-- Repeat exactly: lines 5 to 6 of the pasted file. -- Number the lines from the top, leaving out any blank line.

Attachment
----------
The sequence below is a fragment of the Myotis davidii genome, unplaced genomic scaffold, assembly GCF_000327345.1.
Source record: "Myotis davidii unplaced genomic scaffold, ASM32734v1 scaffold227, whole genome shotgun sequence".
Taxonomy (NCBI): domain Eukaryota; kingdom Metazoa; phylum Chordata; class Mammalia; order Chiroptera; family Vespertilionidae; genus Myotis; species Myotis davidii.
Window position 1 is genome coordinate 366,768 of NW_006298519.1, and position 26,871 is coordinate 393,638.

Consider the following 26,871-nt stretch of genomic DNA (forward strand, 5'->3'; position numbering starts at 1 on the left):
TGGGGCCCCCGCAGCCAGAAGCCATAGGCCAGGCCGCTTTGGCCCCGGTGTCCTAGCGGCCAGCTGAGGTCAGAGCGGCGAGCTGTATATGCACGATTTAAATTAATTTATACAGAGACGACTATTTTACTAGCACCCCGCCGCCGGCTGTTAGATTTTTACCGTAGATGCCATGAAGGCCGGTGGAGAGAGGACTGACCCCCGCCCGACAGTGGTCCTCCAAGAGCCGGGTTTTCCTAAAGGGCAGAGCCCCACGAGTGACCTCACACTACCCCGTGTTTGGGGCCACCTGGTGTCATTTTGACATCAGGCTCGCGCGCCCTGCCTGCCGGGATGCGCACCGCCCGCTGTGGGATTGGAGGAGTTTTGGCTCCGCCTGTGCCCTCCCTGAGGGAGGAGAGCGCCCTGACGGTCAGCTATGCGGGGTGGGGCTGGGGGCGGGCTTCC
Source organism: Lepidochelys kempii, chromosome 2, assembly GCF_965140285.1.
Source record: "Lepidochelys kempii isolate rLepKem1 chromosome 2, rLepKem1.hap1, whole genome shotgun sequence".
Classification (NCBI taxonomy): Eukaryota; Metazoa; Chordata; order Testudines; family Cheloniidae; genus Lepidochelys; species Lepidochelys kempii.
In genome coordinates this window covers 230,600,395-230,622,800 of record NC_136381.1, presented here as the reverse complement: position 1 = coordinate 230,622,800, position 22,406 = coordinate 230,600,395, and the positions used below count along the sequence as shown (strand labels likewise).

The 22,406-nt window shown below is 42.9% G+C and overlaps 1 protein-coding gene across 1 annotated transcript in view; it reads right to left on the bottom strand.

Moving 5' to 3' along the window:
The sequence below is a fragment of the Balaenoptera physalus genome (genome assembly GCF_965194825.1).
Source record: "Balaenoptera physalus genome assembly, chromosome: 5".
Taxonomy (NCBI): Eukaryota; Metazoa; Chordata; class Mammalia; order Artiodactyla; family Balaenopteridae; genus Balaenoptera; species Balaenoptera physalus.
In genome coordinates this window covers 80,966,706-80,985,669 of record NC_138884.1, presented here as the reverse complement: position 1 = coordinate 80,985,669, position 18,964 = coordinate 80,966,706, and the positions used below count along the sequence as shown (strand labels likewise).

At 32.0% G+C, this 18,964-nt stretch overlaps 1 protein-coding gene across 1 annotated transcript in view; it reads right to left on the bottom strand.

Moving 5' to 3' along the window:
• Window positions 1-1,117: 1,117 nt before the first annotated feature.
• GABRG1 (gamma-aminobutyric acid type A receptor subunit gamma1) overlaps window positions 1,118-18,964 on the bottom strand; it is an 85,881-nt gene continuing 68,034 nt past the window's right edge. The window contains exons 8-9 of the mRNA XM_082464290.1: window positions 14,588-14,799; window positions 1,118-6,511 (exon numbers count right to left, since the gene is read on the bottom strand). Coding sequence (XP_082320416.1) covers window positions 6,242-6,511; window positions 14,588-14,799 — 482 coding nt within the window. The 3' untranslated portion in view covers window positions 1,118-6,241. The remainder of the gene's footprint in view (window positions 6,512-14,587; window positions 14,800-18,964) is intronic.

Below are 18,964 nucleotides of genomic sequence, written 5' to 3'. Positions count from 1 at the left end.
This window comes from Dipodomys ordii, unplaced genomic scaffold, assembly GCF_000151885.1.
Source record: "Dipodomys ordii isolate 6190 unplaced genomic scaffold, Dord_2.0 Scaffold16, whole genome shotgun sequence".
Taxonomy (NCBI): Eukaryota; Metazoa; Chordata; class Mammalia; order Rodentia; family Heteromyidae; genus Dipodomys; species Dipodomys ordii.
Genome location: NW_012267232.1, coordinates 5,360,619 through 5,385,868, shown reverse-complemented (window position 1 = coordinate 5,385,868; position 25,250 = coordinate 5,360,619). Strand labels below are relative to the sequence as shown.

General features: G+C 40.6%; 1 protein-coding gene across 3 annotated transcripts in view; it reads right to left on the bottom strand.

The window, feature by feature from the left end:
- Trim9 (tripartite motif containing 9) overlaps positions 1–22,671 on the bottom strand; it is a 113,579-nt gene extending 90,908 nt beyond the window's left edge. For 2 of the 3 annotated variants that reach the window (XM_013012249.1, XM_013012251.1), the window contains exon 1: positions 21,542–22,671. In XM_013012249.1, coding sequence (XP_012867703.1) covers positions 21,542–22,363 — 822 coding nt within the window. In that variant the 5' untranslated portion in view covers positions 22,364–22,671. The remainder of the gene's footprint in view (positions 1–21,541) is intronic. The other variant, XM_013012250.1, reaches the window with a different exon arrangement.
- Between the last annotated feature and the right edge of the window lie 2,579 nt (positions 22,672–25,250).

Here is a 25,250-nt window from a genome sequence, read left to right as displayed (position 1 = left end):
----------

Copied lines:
Consider the following 26,871-nt stretch of genomic DNA (forward strand, 5'->3'; position numbering starts at 1 on the left):
TGGGGCCCCCGCAGCCAGAAGCCATAGGCCAGGCCGCTTTGGCCCCGGTGTCCTAGCGGCCAGCTGAGGTCAGAGCGGCGAGCTGTATATGCACGATTTAAATTAATTTATACAGAGACGACTATTTTACTAGCACCCCGCCGCCGGCTGTTAGATTTTTACCGTAGATGCCATGAAGGCCGGTGGAGAGAGGACTGACCCCCGCCCGACAGTGGTCCTCCAAGAGCCGGGTTTTCCTAAAGGGCAGAGCCCCACGAGTGACCTCACACTACCCCGTGTTTGGGGCCACCTGGTGTCATTTTGACATCAGGCTCGCGCGCCCTGCCTGCCGGGATGCGCACCGCCCGCTGTGGGATTGGAGGAGTTTTGGCTCCGCCTGTGCCCTCCCTGAGGGAGGAGAGCGCCCTGACGGTCAGCTATGCGGGGTGGGGCTGGGGGCGGGCTTCC